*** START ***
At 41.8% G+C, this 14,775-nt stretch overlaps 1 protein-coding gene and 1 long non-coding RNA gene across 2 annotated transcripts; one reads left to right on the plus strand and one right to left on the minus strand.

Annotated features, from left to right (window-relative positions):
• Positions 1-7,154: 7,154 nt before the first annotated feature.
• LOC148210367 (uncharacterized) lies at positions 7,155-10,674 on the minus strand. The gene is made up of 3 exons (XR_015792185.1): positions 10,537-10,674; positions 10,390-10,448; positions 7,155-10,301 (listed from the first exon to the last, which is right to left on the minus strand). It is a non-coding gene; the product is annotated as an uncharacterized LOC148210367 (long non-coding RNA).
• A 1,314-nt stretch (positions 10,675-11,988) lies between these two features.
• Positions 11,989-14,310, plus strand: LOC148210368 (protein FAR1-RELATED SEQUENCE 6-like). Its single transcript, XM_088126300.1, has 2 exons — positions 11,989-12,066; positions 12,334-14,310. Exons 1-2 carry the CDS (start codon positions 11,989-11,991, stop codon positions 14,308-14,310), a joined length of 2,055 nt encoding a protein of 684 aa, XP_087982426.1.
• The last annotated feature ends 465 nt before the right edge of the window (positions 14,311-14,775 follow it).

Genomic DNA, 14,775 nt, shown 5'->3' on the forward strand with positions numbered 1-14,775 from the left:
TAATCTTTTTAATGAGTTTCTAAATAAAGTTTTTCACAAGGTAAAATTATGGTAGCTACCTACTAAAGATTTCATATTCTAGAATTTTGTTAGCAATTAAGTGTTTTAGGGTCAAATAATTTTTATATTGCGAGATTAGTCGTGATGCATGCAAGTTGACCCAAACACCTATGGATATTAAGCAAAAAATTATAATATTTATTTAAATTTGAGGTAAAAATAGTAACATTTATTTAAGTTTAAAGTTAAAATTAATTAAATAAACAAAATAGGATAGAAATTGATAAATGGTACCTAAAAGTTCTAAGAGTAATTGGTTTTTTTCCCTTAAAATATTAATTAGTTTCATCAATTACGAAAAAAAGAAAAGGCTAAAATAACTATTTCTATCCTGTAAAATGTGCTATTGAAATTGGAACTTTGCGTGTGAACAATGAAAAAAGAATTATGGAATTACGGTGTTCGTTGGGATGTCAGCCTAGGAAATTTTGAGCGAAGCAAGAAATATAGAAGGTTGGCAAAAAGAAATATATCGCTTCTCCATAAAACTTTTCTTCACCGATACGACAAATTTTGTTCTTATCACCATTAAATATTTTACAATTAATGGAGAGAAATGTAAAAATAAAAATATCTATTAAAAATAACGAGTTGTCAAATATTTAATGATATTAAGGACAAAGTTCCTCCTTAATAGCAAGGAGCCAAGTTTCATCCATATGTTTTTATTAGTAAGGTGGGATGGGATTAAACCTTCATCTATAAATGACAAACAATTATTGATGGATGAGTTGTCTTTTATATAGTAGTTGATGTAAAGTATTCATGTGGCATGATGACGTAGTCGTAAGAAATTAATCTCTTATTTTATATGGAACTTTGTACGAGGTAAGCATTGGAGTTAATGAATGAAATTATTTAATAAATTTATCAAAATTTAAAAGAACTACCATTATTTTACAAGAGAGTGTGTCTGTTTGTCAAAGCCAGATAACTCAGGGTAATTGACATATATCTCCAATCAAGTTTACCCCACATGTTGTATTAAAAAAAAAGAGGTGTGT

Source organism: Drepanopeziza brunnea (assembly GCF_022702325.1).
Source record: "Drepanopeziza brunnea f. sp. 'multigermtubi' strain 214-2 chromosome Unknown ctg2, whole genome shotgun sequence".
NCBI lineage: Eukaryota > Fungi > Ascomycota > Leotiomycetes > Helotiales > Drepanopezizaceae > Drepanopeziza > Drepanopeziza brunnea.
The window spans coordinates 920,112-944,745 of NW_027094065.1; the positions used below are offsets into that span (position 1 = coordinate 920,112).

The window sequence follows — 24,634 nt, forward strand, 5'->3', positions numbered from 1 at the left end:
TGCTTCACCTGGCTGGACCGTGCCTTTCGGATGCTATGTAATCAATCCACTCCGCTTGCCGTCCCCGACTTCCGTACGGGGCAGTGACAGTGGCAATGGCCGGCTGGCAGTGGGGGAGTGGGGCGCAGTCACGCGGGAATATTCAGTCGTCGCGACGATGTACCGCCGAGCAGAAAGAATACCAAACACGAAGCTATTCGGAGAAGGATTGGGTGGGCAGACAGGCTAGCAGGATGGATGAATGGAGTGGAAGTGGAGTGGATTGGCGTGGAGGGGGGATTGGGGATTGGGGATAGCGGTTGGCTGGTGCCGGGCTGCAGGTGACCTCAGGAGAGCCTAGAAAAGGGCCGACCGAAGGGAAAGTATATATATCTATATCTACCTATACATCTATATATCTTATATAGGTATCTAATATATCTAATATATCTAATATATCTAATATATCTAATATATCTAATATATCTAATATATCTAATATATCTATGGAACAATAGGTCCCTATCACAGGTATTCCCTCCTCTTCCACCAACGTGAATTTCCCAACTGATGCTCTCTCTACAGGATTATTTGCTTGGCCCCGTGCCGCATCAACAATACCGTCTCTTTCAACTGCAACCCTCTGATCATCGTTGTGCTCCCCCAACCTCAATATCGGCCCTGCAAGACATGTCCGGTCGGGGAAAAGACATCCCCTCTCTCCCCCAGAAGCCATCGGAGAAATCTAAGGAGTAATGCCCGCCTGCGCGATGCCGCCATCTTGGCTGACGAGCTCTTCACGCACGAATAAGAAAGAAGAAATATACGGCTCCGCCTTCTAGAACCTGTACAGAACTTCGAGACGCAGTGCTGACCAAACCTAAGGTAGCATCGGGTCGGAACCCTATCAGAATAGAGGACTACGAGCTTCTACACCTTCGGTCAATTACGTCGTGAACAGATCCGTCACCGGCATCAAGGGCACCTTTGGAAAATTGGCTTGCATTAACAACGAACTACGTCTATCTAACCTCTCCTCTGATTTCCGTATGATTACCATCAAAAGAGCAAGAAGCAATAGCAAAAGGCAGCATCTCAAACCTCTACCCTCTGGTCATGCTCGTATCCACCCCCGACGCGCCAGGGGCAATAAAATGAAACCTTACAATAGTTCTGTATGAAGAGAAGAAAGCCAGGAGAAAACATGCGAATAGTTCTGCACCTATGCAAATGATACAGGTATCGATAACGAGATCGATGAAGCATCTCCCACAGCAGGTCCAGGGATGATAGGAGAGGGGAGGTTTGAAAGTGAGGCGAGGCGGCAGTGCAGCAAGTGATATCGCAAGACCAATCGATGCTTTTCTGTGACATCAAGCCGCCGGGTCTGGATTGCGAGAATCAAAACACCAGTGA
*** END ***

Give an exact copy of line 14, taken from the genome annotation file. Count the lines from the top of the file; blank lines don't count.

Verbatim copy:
The window sequence follows — 24,634 nt, forward strand, 5'->3', positions numbered from 1 at the left end: